Hawaii Bankruptcy Law (HI)
The Hawaii state exemptions and limitations on property in Chapter 7
Success when filing is determined in large part by the quality of pre-bankruptcy planning. Since the advent of new Code amendments in late 2005, all debtors must traverse an even more dangerous threshold to qualify for federal bankruptcy relief. Qualifying for Chapter 7 has become much more difficult under the new Code amendments. Chapter 13 plan terms have been extended for any one failing the means test, and new fines and penalties against debtors are now mandatory. For these reasons, the new law increases the complexity of cases somewhat, but with careful planning, all of these obstacles can be overcome with the assistance of talented legal counsel.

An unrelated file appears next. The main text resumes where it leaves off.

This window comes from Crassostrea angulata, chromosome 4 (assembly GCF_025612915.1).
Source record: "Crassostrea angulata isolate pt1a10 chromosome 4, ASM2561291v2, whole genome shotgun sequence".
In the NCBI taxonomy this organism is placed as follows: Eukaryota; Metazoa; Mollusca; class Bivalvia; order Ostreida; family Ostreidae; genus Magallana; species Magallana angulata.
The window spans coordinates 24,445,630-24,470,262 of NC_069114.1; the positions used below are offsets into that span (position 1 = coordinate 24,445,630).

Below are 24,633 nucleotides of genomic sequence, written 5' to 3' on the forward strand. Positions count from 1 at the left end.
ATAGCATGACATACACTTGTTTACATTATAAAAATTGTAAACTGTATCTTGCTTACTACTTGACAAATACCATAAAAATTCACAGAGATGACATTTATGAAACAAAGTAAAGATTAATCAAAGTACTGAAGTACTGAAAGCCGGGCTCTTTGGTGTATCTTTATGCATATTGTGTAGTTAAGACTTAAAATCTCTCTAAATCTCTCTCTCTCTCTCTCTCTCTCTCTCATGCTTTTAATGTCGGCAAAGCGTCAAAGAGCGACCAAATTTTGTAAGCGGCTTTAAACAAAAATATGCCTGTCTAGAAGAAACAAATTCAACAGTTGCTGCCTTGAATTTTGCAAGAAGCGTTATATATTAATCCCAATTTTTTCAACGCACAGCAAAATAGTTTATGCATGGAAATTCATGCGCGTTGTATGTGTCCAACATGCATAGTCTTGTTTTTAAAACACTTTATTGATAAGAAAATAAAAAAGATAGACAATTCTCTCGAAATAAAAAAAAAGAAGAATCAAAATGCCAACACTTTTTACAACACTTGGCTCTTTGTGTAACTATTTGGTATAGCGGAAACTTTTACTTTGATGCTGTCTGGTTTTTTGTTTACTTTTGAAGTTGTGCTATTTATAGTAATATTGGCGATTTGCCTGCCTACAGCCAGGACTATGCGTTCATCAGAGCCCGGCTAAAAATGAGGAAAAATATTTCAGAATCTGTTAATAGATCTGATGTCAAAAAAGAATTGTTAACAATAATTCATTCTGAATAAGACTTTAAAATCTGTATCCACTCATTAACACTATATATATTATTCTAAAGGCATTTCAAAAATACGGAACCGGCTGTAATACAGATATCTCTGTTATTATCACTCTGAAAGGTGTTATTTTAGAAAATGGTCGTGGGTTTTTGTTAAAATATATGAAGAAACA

State law also determines many legal issues which commonly arise. The Hawaiian state exemptions restrict the types and value amounts of property that may retained in Chapter 7, and to a lesser extent, also apply in Chapter 13 cases. State tort laws determine the propriety of potential claims for negligence, wrongful death, gross recklessness, and other personal injuries. The Hawaiian Family Code determines child support liability and property ownership rights. And the Hawaiian Criminal Code determines many non-discharge debts (i.e. tax liability and claims based on alleged tax evasion). Overall, each cases is different because of the individual histories of debtors, yet also represents the melding of federal, state and local laws into a combined administration in federal court.